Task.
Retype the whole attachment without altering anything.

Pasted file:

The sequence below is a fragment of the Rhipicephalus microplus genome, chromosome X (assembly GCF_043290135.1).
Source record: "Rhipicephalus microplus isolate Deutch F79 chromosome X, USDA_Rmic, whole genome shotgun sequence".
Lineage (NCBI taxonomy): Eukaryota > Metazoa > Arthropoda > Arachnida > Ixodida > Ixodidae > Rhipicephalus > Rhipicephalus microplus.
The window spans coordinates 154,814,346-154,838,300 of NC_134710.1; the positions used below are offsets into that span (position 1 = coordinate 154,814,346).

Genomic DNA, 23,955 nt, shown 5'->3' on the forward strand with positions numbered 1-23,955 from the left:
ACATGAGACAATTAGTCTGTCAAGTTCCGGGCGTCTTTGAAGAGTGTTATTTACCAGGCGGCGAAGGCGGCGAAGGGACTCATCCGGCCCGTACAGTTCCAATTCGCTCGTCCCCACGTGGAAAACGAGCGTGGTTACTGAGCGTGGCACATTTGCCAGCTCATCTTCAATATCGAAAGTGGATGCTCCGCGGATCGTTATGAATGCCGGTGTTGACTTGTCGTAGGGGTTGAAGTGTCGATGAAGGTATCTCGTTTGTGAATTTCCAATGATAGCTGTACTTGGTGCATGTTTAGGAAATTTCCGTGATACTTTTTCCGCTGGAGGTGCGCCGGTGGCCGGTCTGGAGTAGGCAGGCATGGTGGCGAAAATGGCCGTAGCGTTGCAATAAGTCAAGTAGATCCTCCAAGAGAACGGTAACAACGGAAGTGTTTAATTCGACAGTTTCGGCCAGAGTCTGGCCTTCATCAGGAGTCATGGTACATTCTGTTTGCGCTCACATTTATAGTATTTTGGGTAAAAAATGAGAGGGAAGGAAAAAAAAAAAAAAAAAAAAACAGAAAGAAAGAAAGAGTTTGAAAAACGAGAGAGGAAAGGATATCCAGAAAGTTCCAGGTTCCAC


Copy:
The sequence below is a fragment of the Rhipicephalus microplus genome, chromosome X (assembly GCF_043290135.1).
Source record: "Rhipicephalus microplus isolate Deutch F79 chromosome X, USDA_Rmic, whole genome shotgun sequence".
Lineage (NCBI taxonomy): Eukaryota > Metazoa > Arthropoda > Arachnida > Ixodida > Ixodidae > Rhipicephalus > Rhipicephalus microplus.
The window spans coordinates 154,814,346-154,838,300 of NC_134710.1; the positions used below are offsets into that span (position 1 = coordinate 154,814,346).

Genomic DNA, 23,955 nt, shown 5'->3' on the forward strand with positions numbered 1-23,955 from the left:
ACATGAGACAATTAGTCTGTCAAGTTCCGGGCGTCTTTGAAGAGTGTTATTTACCAGGCGGCGAAGGCGGCGAAGGGACTCATCCGGCCCGTACAGTTCCAATTCGCTCGTCCCCACGTGGAAAACGAGCGTGGTTACTGAGCGTGGCACATTTGCCAGCTCATCTTCAATATCGAAAGTGGATGCTCCGCGGATCGTTATGAATGCCGGTGTTGACTTGTCGTAGGGGTTGAAGTGTCGATGAAGGTATCTCGTTTGTGAATTTCCAATGATAGCTGTACTTGGTGCATGTTTAGGAAATTTCCGTGATACTTTTTCCGCTGGAGGTGCGCCGGTGGCCGGTCTGGAGTAGGCAGGCATGGTGGCGAAAATGGCCGTAGCGTTGCAATAAGTCAAGTAGATCCTCCAAGAGAACGGTAACAACGGAAGTGTTTAATTCGACAGTTTCGGCCAGAGTCTGGCCTTCATCAGGAGTCATGGTACATTCTGTTTGCGCTCACATTTATAGTATTTTGGGTAAAAAATGAGAGGGAAGGAAAAAAAAAAAAAAAAAAAAACAGAAAGAAAGAAAGAGTTTGAAAAACGAGAGAGGAAAGGATATCCAGAAAGTTCCAGGTTCCAC